From: DOE / Lawrence Berkeley National Laboratory
Published July 20, 2017 02:30 PM

Shading and Lighting Retrofits Slash Energy Use in New York ''Living Lab'' Office Demonstration

By using advanced lighting and automated shades, scientists from the Department of Energy’s Lawrence Berkeley National Laboratory (Berkeley Lab) found that occupants on one floor of a high-rise office building in New York City were able to reduce lighting energy usage by nearly 80 percent in some areas.

The dramatic results emerged at a “living laboratory” set up to test four sets of technologies on one 40,000 square-foot floor of a building.

Berkeley Lab partnered with the Building Energy Exchange (BEEx), an independent nonprofit, to demonstrate that even in relatively modern office buildings, installing the latest generation of smart, actively controlled energy efficient lighting and shading can dramatically lower energy costs and enhance the quality of the work environment. These results will be important in speeding market adoption of emerging energy-saving technologies, according to Berkeley Lab scientist Eleanor Lee, who led the project.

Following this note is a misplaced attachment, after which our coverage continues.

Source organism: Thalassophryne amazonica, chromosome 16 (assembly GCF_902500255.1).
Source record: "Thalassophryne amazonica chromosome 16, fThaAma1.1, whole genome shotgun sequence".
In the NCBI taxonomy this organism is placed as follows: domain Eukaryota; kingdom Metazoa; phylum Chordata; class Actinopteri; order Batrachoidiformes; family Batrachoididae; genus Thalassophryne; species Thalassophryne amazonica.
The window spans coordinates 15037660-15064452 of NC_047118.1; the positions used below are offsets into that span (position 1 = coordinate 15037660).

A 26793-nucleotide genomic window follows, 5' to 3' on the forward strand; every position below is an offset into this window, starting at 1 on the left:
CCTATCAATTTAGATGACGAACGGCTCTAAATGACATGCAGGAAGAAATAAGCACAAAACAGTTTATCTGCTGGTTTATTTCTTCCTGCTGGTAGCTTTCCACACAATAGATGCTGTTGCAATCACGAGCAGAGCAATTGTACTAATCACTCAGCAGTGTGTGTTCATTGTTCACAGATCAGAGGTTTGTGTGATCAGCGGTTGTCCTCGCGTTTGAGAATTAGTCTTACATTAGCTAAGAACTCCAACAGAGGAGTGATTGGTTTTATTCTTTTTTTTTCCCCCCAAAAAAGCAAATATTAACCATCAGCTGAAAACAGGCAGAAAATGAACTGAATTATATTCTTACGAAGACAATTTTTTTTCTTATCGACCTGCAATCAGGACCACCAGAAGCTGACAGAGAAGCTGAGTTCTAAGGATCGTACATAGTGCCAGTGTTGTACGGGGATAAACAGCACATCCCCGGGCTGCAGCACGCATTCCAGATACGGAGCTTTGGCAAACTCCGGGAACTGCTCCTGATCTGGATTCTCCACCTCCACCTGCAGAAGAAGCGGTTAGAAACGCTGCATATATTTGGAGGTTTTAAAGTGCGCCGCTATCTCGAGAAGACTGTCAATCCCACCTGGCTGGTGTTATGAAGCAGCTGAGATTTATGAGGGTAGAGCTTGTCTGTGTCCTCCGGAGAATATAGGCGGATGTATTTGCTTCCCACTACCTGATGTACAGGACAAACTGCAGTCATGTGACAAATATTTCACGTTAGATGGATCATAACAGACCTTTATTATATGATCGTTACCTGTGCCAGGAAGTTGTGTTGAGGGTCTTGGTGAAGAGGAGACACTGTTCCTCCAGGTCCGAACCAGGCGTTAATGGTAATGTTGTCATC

“Context matters when it comes to figuring out where the market barriers are with respect to contractors, facility managers, and office workers – isolated tests in a laboratory environment are often not enough,” she said. “Reducing stakeholders’ uncertainty about performance and occupant response in a real-world setting can be critical to accelerating market adoption.”

Read more at DOE / Lawrence Berkeley National Laboratory

Image: Thermal imaging was used to measure surface temperatures near the window, which in turn was used to evaluate the occupants’ level of thermal comfort. (Credit: Berkeley Lab)

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